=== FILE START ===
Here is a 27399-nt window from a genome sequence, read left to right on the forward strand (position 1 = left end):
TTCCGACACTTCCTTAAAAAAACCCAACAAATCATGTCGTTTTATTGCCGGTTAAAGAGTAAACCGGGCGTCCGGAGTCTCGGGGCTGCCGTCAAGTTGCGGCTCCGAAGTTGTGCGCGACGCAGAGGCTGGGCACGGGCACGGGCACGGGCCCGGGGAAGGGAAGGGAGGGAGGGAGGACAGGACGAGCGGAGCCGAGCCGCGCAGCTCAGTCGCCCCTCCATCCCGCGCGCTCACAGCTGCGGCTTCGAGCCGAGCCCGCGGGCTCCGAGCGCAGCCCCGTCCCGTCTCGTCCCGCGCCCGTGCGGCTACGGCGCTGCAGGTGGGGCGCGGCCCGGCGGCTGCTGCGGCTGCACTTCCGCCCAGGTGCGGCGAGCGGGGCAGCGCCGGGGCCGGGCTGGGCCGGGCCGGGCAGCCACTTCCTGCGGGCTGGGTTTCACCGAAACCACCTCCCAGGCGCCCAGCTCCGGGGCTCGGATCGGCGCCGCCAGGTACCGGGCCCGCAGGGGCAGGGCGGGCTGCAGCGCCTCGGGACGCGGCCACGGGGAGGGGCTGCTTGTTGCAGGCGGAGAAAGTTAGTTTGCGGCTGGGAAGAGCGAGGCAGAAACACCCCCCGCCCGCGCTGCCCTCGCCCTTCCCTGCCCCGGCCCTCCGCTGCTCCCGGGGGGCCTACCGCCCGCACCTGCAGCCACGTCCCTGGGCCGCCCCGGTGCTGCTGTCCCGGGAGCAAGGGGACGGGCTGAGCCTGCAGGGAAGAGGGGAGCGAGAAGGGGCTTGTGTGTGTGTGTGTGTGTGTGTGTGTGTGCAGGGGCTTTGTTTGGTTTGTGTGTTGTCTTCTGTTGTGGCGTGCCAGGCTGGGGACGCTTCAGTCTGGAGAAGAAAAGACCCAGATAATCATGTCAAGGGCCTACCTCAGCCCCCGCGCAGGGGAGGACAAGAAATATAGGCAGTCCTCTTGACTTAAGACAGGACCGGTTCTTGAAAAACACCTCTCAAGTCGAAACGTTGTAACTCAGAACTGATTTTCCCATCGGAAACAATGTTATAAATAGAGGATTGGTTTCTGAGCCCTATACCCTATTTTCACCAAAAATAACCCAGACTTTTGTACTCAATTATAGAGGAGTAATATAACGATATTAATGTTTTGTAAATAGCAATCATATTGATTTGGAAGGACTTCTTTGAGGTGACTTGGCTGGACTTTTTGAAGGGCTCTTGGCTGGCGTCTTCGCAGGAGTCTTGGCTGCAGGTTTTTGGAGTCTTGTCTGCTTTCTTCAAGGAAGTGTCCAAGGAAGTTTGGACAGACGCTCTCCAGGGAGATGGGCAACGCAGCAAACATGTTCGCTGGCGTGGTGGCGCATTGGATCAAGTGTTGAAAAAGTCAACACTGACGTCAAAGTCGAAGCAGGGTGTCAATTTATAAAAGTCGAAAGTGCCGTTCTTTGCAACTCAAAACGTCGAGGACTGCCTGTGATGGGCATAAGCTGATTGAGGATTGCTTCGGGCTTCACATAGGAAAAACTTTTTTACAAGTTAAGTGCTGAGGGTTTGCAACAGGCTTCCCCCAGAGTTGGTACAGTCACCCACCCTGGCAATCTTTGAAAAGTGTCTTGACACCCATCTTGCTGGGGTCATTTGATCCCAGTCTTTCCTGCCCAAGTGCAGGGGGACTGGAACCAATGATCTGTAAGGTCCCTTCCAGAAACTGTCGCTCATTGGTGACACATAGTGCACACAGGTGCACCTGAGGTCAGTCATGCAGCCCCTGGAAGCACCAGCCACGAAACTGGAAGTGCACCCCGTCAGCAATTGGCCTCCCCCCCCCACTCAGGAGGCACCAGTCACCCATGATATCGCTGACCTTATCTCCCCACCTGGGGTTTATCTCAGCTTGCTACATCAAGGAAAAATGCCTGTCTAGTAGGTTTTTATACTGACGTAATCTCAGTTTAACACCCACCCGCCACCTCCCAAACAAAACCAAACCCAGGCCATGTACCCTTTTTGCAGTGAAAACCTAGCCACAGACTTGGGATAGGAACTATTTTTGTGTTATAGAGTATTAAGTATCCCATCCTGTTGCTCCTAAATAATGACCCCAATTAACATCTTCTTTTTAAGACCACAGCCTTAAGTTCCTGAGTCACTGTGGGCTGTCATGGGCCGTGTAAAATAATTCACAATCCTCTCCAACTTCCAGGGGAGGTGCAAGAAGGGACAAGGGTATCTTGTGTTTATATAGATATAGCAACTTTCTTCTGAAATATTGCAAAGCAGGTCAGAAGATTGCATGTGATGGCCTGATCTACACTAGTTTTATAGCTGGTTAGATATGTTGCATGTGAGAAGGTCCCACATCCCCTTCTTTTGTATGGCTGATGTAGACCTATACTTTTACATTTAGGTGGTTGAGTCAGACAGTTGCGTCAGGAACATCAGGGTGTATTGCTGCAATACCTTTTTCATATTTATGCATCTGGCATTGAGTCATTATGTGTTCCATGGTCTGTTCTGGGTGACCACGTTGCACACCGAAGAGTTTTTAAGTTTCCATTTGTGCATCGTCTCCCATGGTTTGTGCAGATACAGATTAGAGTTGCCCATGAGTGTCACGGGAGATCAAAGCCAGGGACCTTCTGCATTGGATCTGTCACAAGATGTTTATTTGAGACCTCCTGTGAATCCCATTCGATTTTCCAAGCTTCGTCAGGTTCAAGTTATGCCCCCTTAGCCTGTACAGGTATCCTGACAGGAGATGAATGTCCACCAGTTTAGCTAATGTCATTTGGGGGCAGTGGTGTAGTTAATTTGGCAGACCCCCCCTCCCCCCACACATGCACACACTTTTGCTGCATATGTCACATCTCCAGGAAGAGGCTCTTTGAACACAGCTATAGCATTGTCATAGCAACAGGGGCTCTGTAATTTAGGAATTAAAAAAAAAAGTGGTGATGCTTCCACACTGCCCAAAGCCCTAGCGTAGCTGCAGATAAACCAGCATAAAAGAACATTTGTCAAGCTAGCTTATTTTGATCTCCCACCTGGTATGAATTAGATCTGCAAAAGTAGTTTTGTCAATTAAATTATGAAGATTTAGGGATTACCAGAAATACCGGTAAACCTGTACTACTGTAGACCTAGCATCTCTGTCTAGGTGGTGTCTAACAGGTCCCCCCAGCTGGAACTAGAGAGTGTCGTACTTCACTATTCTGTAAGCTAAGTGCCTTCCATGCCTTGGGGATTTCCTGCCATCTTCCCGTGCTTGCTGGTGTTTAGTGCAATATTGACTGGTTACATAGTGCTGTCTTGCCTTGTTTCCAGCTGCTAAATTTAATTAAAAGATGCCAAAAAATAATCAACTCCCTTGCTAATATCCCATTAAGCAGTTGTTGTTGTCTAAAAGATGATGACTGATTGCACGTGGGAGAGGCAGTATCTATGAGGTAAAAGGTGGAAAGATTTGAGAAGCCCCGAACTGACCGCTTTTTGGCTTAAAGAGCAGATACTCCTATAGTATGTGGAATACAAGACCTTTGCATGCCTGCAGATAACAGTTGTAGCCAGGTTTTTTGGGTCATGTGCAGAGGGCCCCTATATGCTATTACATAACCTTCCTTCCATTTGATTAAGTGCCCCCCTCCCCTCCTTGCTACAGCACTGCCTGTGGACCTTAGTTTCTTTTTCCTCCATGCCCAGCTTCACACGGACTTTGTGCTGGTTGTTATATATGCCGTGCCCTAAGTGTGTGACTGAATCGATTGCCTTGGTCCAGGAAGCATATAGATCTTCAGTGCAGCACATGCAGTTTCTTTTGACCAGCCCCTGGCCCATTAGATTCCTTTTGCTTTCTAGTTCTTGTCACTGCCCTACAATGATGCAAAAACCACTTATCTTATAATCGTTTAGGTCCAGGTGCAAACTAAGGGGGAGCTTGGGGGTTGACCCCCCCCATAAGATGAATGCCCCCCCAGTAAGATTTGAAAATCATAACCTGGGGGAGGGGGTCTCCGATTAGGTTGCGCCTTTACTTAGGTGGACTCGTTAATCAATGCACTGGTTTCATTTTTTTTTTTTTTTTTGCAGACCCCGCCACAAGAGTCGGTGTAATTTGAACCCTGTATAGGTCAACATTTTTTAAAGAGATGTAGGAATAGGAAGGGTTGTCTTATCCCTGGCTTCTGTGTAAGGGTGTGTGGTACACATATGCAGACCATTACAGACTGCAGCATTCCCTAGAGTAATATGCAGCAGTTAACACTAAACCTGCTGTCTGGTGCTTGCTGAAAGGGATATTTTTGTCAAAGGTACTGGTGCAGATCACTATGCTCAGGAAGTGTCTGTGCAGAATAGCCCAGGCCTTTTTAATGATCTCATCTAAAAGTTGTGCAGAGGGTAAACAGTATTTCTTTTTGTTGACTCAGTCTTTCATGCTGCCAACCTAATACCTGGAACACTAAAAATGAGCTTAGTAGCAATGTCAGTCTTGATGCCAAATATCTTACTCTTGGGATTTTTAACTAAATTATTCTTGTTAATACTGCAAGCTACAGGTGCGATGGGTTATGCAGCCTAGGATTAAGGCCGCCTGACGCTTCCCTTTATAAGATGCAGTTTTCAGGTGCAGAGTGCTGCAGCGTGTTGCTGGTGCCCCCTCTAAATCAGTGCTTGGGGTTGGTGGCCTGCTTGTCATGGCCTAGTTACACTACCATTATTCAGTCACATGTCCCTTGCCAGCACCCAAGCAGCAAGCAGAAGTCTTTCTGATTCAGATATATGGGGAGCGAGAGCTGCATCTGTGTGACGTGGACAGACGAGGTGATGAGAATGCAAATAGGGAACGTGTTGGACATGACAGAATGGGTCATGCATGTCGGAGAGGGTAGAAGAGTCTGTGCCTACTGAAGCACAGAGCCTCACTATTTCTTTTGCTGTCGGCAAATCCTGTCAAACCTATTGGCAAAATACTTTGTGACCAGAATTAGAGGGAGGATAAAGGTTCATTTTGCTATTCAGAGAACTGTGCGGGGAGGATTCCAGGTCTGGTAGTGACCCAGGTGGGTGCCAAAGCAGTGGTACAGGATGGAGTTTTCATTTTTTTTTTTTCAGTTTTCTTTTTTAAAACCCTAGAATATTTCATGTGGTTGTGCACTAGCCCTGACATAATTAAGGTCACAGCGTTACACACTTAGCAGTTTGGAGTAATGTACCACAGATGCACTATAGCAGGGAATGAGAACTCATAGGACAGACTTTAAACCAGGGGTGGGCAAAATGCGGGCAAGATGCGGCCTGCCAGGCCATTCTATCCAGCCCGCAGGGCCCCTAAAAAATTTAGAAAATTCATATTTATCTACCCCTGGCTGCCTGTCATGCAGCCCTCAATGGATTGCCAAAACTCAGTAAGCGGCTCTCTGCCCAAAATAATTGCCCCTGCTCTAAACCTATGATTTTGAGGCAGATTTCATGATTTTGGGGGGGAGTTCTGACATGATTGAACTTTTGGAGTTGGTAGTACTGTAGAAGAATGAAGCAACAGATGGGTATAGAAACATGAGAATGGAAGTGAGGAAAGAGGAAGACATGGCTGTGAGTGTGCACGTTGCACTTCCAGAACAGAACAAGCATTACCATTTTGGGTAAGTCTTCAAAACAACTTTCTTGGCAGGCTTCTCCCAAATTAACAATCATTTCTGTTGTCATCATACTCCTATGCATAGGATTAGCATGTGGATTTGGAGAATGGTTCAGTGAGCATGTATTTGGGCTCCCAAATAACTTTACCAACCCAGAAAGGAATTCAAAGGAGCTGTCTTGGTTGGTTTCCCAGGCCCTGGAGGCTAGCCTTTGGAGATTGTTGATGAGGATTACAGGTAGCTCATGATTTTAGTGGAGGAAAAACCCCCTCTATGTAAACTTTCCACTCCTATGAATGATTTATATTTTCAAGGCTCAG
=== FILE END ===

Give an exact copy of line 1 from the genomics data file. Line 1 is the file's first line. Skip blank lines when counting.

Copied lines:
Here is a 27399-nt window from a genome sequence, read left to right on the forward strand (position 1 = left end):